SCIENCE IN THE NEWS DAILY
Drugs Can Save Hearts and Cash
from the (Raleigh, N.C.) News and Observer
It's much cheaper and just as effective to treat some heart attacks with drugs instead of also trying to snake a stent into a clogged artery, scientists at Duke University report today in the New England Journal of Medicine.
The findings could prompt significant savings for many of the estimated 1.2 million Americans who suffer heart attacks each year. Wire mesh stents open clogged arteries and can save lives when used within a few hours of a heart attack, but they're no more beneficial than clot-busting drugs alone if the attack occurred a day or so before the patient sought treatment.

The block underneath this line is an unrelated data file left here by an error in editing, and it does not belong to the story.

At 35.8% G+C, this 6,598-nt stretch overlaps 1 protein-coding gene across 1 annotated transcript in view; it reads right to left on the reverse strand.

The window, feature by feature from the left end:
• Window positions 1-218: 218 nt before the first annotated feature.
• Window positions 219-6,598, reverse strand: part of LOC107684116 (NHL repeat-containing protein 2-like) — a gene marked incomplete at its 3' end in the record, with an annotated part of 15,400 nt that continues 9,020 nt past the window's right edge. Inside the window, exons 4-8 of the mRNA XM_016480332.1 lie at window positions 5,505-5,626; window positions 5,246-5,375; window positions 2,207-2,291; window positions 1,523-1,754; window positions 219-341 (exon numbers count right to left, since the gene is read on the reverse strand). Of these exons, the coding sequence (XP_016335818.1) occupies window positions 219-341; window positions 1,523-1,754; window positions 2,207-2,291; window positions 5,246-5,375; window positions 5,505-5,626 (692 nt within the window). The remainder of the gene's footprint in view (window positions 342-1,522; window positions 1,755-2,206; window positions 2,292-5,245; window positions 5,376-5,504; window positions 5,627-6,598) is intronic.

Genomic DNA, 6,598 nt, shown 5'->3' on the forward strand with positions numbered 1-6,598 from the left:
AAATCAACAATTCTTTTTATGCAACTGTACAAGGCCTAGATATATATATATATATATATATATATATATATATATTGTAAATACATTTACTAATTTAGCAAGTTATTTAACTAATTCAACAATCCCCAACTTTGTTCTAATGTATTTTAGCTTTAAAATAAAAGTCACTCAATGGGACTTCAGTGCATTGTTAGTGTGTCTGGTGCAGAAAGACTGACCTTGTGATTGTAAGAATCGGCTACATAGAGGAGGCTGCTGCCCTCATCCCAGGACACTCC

Forgoing stents in those cases could save an average of $7,000 per patient—or $700 million for the estimated 100,000 U.S. heart attack patients who don't need them.
Connect With Us:
PODCASTS: Expanding With the Cosmos
Using the Atacama Cosmology Telescope (ATC), a 6.5-meter microwave collector in Chile, cosmologists are piecing together the early history of the known universe. In an exclusive American Scientist interview, Arthur Kosowsky—a member of the ATC team and a professor in the Department of Physics and Astronomy at the University of Pittsburgh—discusses how he is using ATC to reach back in time billions of years to search for gravitational waves that could verify inflation and reveal unprecedented details about how the cosmos was born.
To view all multimedia content, click "Latest Multimedia."
Receive notification when new content is posted from the entire website, or choose from the customized feeds available.